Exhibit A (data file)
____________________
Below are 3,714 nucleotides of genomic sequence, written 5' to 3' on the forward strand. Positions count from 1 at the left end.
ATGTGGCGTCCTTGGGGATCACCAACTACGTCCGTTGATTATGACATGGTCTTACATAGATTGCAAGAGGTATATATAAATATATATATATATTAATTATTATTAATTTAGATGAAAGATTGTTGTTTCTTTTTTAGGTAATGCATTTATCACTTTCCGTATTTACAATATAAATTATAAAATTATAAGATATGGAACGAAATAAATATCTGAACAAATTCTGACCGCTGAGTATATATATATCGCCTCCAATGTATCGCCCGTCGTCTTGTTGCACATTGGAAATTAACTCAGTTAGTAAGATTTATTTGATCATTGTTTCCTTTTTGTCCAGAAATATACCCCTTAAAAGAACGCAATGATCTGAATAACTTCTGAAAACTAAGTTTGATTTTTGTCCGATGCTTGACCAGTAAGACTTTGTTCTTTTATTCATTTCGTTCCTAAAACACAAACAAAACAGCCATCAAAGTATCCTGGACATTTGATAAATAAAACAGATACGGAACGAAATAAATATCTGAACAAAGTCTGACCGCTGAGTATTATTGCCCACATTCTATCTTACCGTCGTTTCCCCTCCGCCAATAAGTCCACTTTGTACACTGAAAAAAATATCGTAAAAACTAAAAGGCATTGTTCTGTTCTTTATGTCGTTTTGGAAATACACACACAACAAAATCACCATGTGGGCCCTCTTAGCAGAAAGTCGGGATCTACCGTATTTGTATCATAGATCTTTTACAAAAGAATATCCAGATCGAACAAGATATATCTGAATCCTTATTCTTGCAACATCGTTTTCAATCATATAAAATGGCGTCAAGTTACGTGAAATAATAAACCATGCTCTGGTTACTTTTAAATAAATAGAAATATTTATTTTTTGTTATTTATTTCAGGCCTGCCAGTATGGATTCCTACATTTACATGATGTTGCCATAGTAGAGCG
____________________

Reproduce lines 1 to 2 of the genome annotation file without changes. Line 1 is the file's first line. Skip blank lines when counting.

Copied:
Below are 3,714 nucleotides of genomic sequence, written 5' to 3' on the forward strand. Positions count from 1 at the left end.
ATGTGGCGTCCTTGGGGATCACCAACTACGTCCGTTGATTATGACATGGTCTTACATAGATTGCAAGAGGTATATATAAATATATATATATATTAATTATTATTAATTTAGATGAAAGATTGTTGTTTCTTTTTTAGGTAATGCATTTATCACTTTCCGTATTTACAATATAAATTATAAAATTATAAGATATGGAACGAAATAAATATCTGAACAAATTCTGACCGCTGAGTATATATATATCGCCTCCAATGTATCGCCCGTCGTCTTGTTGCACATTGGAAATTAACTCAGTTAGTAAGATTTATTTGATCATTGTTTCCTTTTTGTCCAGAAATATACCCCTTAAAAGAACGCAATGATCTGAATAACTTCTGAAAACTAAGTTTGATTTTTGTCCGATGCTTGACCAGTAAGACTTTGTTCTTTTATTCATTTCGTTCCTAAAACACAAACAAAACAGCCATCAAAGTATCCTGGACATTTGATAAATAAAACAGATACGGAACGAAATAAATATCTGAACAAAGTCTGACCGCTGAGTATTATTGCCCACATTCTATCTTACCGTCGTTTCCCCTCCGCCAATAAGTCCACTTTGTACACTGAAAAAAATATCGTAAAAACTAAAAGGCATTGTTCTGTTCTTTATGTCGTTTTGGAAATACACACACAACAAAATCACCATGTGGGCCCTCTTAGCAGAAAGTCGGGATCTACCGTATTTGTATCATAGATCTTTTACAAAAGAATATCCAGATCGAACAAGATATATCTGAATCCTTATTCTTGCAACATCGTTTTCAATCATATAAAATGGCGTCAAGTTACGTGAAATAATAAACCATGCTCTGGTTACTTTTAAATAAATAGAAATATTTATTTTTTGTTATTTATTTCAGGCCTGCCAGTATGGATTCCTACATTTACATGATGTTGCCATAGTAGAGCG